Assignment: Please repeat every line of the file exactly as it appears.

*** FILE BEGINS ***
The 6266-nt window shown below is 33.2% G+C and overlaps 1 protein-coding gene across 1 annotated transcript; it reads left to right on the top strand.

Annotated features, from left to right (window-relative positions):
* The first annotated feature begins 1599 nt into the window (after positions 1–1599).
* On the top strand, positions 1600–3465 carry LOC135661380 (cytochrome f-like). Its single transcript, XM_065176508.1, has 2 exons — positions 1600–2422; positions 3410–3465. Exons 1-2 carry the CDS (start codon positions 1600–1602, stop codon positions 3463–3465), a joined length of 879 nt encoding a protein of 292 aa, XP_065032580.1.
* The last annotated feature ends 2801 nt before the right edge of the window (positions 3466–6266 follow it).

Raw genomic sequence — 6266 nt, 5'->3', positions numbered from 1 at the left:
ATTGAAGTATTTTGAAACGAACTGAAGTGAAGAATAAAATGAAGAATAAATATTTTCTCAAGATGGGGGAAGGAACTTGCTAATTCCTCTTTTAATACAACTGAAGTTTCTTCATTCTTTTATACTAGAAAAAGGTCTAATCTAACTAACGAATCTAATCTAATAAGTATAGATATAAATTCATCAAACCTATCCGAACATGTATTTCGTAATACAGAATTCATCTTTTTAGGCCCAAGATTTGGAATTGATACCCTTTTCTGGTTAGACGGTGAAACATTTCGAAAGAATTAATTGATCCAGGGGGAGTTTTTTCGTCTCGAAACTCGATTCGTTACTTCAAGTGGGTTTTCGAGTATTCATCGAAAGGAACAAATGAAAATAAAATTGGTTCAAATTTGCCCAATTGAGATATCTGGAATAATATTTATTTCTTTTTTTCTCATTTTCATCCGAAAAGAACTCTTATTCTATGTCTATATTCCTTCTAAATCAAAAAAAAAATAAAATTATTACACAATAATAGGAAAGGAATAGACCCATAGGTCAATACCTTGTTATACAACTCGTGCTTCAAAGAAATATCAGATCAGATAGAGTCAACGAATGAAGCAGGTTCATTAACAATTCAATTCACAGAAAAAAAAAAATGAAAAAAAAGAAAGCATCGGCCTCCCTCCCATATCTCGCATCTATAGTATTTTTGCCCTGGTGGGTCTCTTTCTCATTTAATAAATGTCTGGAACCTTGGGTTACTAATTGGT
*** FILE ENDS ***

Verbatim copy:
The 6266-nt window shown below is 33.2% G+C and overlaps 1 protein-coding gene across 1 annotated transcript; it reads left to right on the top strand.

Annotated features, from left to right (window-relative positions):
* The first annotated feature begins 1599 nt into the window (after positions 1–1599).
* On the top strand, positions 1600–3465 carry LOC135661380 (cytochrome f-like). Its single transcript, XM_065176508.1, has 2 exons — positions 1600–2422; positions 3410–3465. Exons 1-2 carry the CDS (start codon positions 1600–1602, stop codon positions 3463–3465), a joined length of 879 nt encoding a protein of 292 aa, XP_065032580.1.
* The last annotated feature ends 2801 nt before the right edge of the window (positions 3466–6266 follow it).

Raw genomic sequence — 6266 nt, 5'->3', positions numbered from 1 at the left:
ATTGAAGTATTTTGAAACGAACTGAAGTGAAGAATAAAATGAAGAATAAATATTTTCTCAAGATGGGGGAAGGAACTTGCTAATTCCTCTTTTAATACAACTGAAGTTTCTTCATTCTTTTATACTAGAAAAAGGTCTAATCTAACTAACGAATCTAATCTAATAAGTATAGATATAAATTCATCAAACCTATCCGAACATGTATTTCGTAATACAGAATTCATCTTTTTAGGCCCAAGATTTGGAATTGATACCCTTTTCTGGTTAGACGGTGAAACATTTCGAAAGAATTAATTGATCCAGGGGGAGTTTTTTCGTCTCGAAACTCGATTCGTTACTTCAAGTGGGTTTTCGAGTATTCATCGAAAGGAACAAATGAAAATAAAATTGGTTCAAATTTGCCCAATTGAGATATCTGGAATAATATTTATTTCTTTTTTTCTCATTTTCATCCGAAAAGAACTCTTATTCTATGTCTATATTCCTTCTAAATCAAAAAAAAAATAAAATTATTACACAATAATAGGAAAGGAATAGACCCATAGGTCAATACCTTGTTATACAACTCGTGCTTCAAAGAAATATCAGATCAGATAGAGTCAACGAATGAAGCAGGTTCATTAACAATTCAATTCACAGAAAAAAAAAAATGAAAAAAAAGAAAGCATCGGCCTCCCTCCCATATCTCGCATCTATAGTATTTTTGCCCTGGTGGGTCTCTTTCTCATTTAATAAATGTCTGGAACCTTGGGTTACTAATTGGT